Useful if idiosyncratic collection of parodic writing.

Luke, Hugh J. Drams for the Vulgar: A Study of Some Radical Publishers and Publications of Early Nineteenth-Century England. Ph.D. Dissertation. University of Texas at Austin. 1963.

Valuable accounts of Hone, Carlile, and Benbow.

Manning, Peter. "The Hone-ing of Byron's Corsair." Reading Romantics: Texts and Contexts. New York: Oxford, 1990, pp. 216-37.

Strong on the vexed relationship between Hone and Byron, especially considering Hone's piracies, rewritings, and imitations of Byron's works.

Marsh, Joss. Word Crimes: Blasphemy, Culture and Literature in Nineteenth-Century England. Chicago: University of Chicago Press, 1998. (See esp. pp. 18-60.)

Essential reading. The book offers the best assessment to date of the significance of Hone's career--both his famous defense of 1817 and his subsequent activities as publisher, parodist, and antiquarian--on the development of nineteenth-century print culture. Marsh establishes continuities between Hone and, for example, Dickens.

McElligott, Jason. "William Hone (1780-1842), Print Culture, and the Nature of Radicalism." Varieties of Seventeenth- and Early Eighteenth-Century English Radicalism in Context. Ed. Ariel Hessayon and David Finnegan. London: Ashgate, 2011, pp. 241-60.

Excellent biographical account articulates between Hone's remarkable knowledge of early printed books and his inventive modes of intervention into the print culture of the early nineteenth century.

de Morgan, Augustus. A Budget of Paradoxes. 2nd. ed. Ed. David Eugene Smith. 2 vols. Chicago: Open Court Publishing, 1915. (see pp. 180-87)

Patten, Robert L. George Cruikshank's Life, Times, and Art. Volume I: 1792-1835. New Brunswick, NJ: Rutgers UP, 1992. (See esp. chapters 9-11, pp. 121-86.)

Excellent, detailed, thoroughly researched biography of Cruikshank, Hone's friend and partner in, among other projects, the squibs of 1819-21. Cruikshank, incidentally, is one key link between Hone and Dickens.

Peterson, Ted. "The Fight of William Hone for British Press Freedom." Journalism Quarterly 25 (1948): 132-38.

Basic background account of the 1817 trials.

Rickword, Edgell, ed. Radical Squibs and Loyal Ripostes: Satirical Pamphlets of the Regency Period, 1819-1821. Bath: Adams and Dart, 1971.

Well-reproduced facsimile editions of Hone and Cruikshank's most famous pamphlets of the post-Peterloo and Queen Caroline Affair years; includes as well some royalist responses. Rickword's introductory essay and biography is a brief but useful and reliable account of Hone's life.

Robinson, J. W. "Regency Radicalism and Antiquarianism: William Hone's Ancient Mysteries Described (1823)." Leeds Studies in English 10 (1978): 121-144.

Excellent reading of Hone's 1823 antiquarian work and its highly controversial predecessor, the Apocryphal New Testament (1820).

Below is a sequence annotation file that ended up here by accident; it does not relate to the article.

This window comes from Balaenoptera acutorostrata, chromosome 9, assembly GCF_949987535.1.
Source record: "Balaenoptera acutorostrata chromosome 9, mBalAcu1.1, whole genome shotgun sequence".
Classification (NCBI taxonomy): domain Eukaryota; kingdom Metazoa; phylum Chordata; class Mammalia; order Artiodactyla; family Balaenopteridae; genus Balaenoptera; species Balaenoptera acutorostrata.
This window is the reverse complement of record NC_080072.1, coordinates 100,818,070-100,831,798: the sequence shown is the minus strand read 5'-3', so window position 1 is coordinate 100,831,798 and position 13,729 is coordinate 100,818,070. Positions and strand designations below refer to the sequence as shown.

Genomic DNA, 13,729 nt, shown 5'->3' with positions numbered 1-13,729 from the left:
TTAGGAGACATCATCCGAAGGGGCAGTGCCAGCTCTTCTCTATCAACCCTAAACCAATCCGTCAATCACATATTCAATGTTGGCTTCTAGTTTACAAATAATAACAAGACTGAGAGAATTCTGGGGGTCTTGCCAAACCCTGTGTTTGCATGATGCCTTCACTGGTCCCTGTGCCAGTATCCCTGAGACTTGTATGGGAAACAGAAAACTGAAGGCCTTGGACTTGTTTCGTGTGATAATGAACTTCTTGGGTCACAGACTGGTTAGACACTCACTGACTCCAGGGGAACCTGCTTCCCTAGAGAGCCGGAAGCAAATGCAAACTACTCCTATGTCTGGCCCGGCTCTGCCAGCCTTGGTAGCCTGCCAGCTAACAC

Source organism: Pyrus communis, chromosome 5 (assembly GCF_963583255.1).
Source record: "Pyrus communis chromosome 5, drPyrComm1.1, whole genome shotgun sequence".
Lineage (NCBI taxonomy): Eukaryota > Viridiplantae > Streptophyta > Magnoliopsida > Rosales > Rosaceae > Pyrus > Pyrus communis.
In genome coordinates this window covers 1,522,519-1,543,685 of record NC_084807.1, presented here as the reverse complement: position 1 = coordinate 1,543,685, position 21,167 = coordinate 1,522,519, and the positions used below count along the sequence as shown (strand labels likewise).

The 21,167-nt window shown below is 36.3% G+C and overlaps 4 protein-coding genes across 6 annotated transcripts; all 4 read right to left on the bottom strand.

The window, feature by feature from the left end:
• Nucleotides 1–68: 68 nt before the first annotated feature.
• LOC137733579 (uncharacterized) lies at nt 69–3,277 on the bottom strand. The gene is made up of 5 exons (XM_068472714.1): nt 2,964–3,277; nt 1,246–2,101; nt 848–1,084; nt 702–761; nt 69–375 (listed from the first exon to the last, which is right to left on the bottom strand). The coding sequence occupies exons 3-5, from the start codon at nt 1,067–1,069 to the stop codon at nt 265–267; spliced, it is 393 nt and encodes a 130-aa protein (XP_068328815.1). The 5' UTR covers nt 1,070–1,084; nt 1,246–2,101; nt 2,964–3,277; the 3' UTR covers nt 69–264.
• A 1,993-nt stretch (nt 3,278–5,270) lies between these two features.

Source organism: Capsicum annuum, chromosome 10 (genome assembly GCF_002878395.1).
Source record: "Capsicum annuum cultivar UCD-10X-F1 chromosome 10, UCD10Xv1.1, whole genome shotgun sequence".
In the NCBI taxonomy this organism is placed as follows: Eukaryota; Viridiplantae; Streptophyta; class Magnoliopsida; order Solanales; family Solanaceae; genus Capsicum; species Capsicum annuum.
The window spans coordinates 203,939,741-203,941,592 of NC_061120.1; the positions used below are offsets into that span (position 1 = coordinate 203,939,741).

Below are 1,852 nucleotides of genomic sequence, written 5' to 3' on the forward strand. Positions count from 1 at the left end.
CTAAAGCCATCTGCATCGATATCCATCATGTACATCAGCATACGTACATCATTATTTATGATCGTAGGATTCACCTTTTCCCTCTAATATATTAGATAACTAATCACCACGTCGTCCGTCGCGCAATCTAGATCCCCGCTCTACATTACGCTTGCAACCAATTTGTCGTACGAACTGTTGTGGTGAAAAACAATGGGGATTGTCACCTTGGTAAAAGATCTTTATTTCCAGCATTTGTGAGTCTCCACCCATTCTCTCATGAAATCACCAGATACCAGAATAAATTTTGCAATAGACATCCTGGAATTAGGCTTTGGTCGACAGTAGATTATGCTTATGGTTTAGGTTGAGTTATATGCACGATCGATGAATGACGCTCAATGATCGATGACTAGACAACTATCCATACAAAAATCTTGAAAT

Routledge, James. Chapters in the History of Popular Progress Chiefly in Relation to the Freedom of the Press and Trial by Jury. London: Macmillan, 1876.

An early and very sympathetic account of Hone's significance in the nineteenth-century movement for a free press. Routledge had access to Hone's own papers and correspondence.

Sikes, Herschel M. "William Hone: Regency Patriot, Parodist, and Pamphleteer." Newberry Library Bulletin 5 (1961): 281-94.

Introductory; a handy assessment of the various Hone pamphlets in the Newberry Collection.

Smith, Olivia. The Politics of Language, 1791-1819. Oxford: Clarendon Press, 1984.

Details a split in conceptions of language as the "coarse" or "vulgar" language of the so-called "lower orders" becomes increasingly distinct from and hostile to the more "refined" language of the upper classes. With a chapter on Hone's 1817 trials, the book offers valuable socio-linguistic background for understanding the classist assumptions of both prosecution and defendant.

Vitale, Marina. "The Domesticated Heroine in Byron's Corsair and William Hone's Prose Adaptation." Literature and History 10 (1984): 72-94.

A feminist reading of the two works finds that Hone's adaptation presents a less egalitarian view of the status of women even than Byron's poem.

Wardroper, John. The World of William Hone. London: Shelfmark Books, 1997.

Excerpts from The Every Day Book, The Table Book, and The Year Book, Hone's antiquarian and popular-cultural anthologies of the late 1820s-early 1830s, arranged by subject with a valuable introduction.

Wilson, Ben. The Laughter of Triumph: William Hone and the Fight for the Free Press. London: Faber, 2005.

Amusing and accessible portrait of Hone, particularly in the context of his 1817 trials and their impact on the freedom of the press.

Wood, Marcus. Radical Satire and Print Culture, 1790-1822. Oxford: Clarendon Press, 1994.

Perhaps the most thorough and well-researched account to date of Hone's work as radical publicist in the post-Napoleonic years. Considerable emphasis on interplay between advertising and political rhetoric. The appendix has Wood's transcription of the manuscript of The Late John Wilkes's Catechism (1817) from the British Library.